Summer activity patterns for a moss and lichen in the maritime Antarctic with respect to altitude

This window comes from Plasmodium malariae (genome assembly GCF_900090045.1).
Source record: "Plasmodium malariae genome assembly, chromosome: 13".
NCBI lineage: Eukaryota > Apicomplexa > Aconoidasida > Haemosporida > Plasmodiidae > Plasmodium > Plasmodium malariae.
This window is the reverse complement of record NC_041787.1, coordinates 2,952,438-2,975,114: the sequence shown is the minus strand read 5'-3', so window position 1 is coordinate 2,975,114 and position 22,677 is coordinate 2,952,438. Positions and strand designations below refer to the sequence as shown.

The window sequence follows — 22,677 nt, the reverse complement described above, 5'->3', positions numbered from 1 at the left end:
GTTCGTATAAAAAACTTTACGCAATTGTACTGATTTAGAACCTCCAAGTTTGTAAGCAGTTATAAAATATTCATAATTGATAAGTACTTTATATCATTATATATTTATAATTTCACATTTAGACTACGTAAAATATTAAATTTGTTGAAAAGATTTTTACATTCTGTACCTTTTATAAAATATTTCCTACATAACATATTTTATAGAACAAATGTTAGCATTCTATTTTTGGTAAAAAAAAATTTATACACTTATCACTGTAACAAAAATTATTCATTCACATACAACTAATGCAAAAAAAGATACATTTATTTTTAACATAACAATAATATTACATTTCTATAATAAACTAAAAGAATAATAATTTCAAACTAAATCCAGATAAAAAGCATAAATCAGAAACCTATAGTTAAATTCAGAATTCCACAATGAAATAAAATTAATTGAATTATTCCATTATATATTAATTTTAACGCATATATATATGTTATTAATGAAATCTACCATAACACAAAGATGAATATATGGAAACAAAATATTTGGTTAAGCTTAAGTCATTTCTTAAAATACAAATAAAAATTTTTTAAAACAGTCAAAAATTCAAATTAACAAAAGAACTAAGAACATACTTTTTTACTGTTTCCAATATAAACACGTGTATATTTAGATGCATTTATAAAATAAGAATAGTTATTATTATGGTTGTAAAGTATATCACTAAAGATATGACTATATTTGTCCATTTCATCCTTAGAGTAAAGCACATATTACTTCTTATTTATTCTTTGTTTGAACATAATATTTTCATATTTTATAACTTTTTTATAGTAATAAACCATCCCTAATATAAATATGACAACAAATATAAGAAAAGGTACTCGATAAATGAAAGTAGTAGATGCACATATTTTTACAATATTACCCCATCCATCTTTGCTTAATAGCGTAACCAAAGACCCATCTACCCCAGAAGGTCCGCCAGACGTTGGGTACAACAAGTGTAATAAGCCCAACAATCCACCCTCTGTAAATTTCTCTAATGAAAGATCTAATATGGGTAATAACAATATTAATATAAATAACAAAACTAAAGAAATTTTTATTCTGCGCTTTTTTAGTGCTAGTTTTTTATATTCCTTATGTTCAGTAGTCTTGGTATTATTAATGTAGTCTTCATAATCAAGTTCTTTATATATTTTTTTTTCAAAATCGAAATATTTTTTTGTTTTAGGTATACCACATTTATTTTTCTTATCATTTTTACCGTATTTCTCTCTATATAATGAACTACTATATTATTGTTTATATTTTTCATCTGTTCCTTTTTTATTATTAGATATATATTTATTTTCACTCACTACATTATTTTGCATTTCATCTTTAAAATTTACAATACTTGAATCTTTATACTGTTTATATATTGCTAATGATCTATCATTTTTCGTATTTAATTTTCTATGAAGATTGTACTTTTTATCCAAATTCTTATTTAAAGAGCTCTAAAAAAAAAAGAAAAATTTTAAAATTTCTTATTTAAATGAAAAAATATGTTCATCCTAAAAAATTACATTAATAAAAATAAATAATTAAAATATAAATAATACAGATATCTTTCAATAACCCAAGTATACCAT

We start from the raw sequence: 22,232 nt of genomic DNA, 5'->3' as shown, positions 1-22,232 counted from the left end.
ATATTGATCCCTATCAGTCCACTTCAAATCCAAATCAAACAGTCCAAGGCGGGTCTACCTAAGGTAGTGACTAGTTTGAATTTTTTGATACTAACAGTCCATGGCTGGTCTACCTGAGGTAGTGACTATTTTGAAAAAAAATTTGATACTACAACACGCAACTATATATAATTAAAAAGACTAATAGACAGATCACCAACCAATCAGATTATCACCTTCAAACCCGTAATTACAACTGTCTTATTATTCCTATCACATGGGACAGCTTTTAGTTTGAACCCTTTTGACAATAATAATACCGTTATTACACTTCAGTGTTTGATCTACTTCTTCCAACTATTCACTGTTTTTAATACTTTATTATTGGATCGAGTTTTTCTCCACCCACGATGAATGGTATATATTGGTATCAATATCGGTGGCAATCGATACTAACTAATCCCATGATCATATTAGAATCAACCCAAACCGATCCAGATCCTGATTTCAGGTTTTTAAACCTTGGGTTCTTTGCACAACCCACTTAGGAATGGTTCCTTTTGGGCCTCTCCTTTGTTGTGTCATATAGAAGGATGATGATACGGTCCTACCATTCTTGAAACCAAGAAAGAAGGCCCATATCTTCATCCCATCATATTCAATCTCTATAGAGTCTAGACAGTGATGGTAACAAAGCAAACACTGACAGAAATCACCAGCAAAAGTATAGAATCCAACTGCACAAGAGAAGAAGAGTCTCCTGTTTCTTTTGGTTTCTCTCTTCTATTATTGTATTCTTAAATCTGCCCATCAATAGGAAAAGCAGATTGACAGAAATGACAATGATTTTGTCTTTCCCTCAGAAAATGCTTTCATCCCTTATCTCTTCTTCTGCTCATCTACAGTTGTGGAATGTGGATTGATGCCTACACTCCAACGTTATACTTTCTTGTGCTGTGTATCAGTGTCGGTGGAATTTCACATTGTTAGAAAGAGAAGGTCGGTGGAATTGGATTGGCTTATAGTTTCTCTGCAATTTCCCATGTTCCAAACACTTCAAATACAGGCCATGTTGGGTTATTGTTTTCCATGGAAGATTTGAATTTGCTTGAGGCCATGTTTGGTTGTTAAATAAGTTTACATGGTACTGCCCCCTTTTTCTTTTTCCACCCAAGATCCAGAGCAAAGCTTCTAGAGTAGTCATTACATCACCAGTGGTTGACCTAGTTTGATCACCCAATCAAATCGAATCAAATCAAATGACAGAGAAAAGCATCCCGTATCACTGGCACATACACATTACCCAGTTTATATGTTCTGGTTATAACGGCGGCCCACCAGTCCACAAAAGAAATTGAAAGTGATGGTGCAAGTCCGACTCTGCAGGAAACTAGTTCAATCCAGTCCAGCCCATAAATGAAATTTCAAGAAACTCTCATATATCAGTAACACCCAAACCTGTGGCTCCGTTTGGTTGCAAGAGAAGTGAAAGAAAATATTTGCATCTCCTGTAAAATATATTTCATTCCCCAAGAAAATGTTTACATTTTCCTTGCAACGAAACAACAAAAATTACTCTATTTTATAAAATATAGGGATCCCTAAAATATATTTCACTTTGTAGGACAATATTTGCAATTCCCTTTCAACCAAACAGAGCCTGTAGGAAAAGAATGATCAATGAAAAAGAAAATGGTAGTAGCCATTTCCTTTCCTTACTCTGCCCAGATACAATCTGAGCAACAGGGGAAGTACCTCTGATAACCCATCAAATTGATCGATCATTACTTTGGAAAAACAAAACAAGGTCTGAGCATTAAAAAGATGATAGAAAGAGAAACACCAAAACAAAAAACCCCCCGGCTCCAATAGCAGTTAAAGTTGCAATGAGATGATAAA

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There is considerable scientific interest as to how terrestrial biodiversity in Antarctica might respond, or be expected to respond, to climate change. The two species of vascular plant confined to the Antarctic Peninsula have shown clear gains in density and range extension. However, little information exists for the dominant components of the flora, lichens and bryophytes. One approach has been to look at change in biodiversity using altitude as a proxy for temperature change and previous results for Livingston Island suggested that temperature was the controlling factor. We have extended this study at the same site by using chlorophyll fluorometers to monitor activity and microclimate of the lichen, Usnea aurantiaco-atra, and the moss, Hymenoloma crispulum. We confirmed the same lapse rate in temperature but show that changes in water relations with altitude is probably the main driver. There were differences in water source with U. aurantiaco-atra benefitting from water droplet harvesting and the species performed substantially better at the summit. In contrast, activity duration, chlorophyll fluorescence and photosynthetic modelling all show desiccation to have a large negative impact on the species at the lowest site. We conclude that water relations are the main drivers of biodiversity change along the altitudinal gradient with nutrients, not measured here, as another possible contributor.
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